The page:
Despite legal opposition, Biden makes it easier to liquidate student loans through bankruptcy
After a federal district judge in Texas put the kibosh on President Biden’s $20,000 student debt relief program, radio host Dan Rea said on his WBZ show Nightside that the Biden administration never thought their debt relief program would actually come to fruition, it was simply proposed as a means to garner the youth vote.
Not only is Rea’s assumption a post facto logical fallacy, but it was further disproven by the Biden administration successfully making it easier for student loan borrowers to discharge their debts through bankruptcy.
Last Thursday, the Department of Justice, in coordination with the Department of Education, announced a new bankruptcy process for those wishing to liquidate their student loans that “will help ensure transparent and consistent expectations for the discharge of student loan debt in bankruptcy, reduce the burden on debtors of pursuing such proceedings, and make it easier for Justice Department attorneys to identify cases where discharge is appropriate.”
“Today’s guidance outlines a better, fairer, more transparent process for student loan borrowers in bankruptcy,” said Associate Attorney General Vanita Gupta. “It will allow Justice Department attorneys to more easily identify cases in which we can recommend discharge of a borrower’s student loans. We are grateful to the Department of Education for its partnership in developing this guidance.”
The new guidance allows debtors to prove undue hardship by filling out an attestation form that takes into consideration present ability to pay, future ability to pay and good faith efforts made to pay in the past.
According to the Department of Justice, “the departments attorneys will apply the factors that courts consider relevant to the undue-hardship inquiry, and determine whether to recommend discharge. Even where the applicable factors may not support a complete discharge, where appropriate, the Justice Department will consider supporting a partial discharge.”
According to New York Time financial reporter Tara Siegel Bernard, “Before 1976, student loans were wiped away in bankruptcy, just like any other form of consumer debt. But some lawmakers were concerned that professionals with expensive degrees and high earning potential could game the system, so they tightened the rules: Borrowers could no longer receive a discharge within five years of when they had to start making loan payments, unless they could show that the debt posed an ‘undue hardship.’”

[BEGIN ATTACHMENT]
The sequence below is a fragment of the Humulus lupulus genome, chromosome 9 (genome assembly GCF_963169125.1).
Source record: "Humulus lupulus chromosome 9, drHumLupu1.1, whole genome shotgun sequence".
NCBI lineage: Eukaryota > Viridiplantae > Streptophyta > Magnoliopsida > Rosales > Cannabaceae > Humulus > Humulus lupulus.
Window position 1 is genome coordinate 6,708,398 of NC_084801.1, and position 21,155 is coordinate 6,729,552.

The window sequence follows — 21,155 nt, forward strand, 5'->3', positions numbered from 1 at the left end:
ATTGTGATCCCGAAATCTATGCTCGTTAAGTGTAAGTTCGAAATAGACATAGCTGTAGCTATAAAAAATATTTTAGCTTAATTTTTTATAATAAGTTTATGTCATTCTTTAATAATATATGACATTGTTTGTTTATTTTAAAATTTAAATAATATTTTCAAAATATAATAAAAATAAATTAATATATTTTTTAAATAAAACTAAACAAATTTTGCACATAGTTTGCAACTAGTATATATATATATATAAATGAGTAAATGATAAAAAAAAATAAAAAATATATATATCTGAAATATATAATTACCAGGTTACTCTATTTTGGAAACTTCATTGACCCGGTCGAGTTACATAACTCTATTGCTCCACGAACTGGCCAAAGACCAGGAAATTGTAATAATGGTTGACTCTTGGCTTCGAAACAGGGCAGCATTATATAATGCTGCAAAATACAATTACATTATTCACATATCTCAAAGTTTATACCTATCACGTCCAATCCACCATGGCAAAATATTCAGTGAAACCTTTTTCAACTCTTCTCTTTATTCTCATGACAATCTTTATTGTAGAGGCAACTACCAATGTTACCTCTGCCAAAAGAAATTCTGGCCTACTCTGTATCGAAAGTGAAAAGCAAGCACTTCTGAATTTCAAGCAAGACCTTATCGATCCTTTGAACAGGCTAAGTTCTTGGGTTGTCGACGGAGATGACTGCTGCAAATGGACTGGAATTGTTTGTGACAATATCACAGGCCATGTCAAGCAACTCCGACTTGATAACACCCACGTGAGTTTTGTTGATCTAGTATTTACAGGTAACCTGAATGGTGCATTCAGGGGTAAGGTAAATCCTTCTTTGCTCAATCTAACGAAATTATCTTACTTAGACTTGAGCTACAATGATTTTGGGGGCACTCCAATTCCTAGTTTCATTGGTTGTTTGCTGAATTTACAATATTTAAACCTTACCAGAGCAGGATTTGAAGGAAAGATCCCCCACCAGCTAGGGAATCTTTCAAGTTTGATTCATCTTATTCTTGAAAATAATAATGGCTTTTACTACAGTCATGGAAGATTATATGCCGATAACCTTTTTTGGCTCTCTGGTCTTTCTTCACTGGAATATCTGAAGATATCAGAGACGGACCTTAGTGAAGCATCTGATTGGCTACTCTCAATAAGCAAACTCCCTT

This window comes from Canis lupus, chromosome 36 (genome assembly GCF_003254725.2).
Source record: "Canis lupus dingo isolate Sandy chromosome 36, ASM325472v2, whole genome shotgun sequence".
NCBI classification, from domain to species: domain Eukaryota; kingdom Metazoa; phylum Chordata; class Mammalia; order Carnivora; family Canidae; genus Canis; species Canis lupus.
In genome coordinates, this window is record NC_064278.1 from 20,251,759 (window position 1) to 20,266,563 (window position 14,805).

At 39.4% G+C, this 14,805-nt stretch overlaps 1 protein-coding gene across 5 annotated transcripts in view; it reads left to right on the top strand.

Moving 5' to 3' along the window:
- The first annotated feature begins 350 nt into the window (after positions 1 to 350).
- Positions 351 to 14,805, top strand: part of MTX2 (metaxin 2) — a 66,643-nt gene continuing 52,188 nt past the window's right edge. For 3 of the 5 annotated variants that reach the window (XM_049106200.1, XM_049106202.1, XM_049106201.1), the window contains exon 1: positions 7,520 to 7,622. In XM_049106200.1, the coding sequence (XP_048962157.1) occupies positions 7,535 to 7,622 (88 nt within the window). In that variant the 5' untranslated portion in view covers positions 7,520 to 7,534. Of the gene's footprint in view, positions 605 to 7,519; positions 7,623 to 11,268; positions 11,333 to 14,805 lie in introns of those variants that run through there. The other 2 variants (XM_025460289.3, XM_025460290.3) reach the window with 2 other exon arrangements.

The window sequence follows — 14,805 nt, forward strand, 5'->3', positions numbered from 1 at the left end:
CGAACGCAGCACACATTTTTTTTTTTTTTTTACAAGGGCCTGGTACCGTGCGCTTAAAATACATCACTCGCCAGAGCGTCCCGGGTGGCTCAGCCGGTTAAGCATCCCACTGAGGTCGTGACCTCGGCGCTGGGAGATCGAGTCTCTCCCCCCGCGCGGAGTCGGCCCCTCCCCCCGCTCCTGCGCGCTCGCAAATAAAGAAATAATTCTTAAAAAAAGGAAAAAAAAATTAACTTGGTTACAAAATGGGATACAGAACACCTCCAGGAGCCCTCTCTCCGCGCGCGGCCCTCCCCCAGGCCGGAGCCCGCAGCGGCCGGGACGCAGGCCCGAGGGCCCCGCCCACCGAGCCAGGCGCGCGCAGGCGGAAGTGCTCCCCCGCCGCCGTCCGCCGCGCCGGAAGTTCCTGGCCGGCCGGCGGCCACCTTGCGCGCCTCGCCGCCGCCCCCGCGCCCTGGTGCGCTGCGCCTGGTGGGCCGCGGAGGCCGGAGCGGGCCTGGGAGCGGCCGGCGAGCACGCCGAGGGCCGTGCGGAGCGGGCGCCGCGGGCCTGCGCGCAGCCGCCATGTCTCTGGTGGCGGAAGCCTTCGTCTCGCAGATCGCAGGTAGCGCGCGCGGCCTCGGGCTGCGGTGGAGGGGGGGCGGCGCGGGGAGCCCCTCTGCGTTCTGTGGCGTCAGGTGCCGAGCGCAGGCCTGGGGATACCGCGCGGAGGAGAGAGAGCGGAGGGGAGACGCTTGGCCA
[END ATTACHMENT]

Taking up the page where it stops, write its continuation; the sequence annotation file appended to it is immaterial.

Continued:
She added that “In each of the five years before the pandemic, roughly a quarter-million people who had student debt filed for bankruptcy, according to a 2020 analysis by Jason Iuliano, an associate professor of law at the University of Utah. But only a small sliver — less than 1 percent — filed the separate lawsuit, known as an adversary proceeding, to try to have that debt discharged. After reviewing the policy changes, Professor Iuliano was hopeful that the new guidance would encourage more people to try.”
According to NBC.com, a few weeks ago, the Biden administration stopped accepting applications for the $20,000 student debt relief program after the federal judge in Texas shot it down, calling it “unconstitutional.”
On Nov. 14, the federal appeals court for the Eighth Circuit in St. Louis, Missouri, issued a nationwide injunction temporarily barring the program.
Three days later, on Nov. 17, the Biden administration asked in a court filing for the federal appeals court for the Fifth Circuit in Texas to stay their judge’s order pending an appeal by the Department of Justice, adding that the judge “lacked jurisdiction to enter an order,” according to NBC.com.
The filing added that the administration will be filing an application with the Supreme Court to vacate the injunction brought on by the Eighth Circuit court in St. Louis.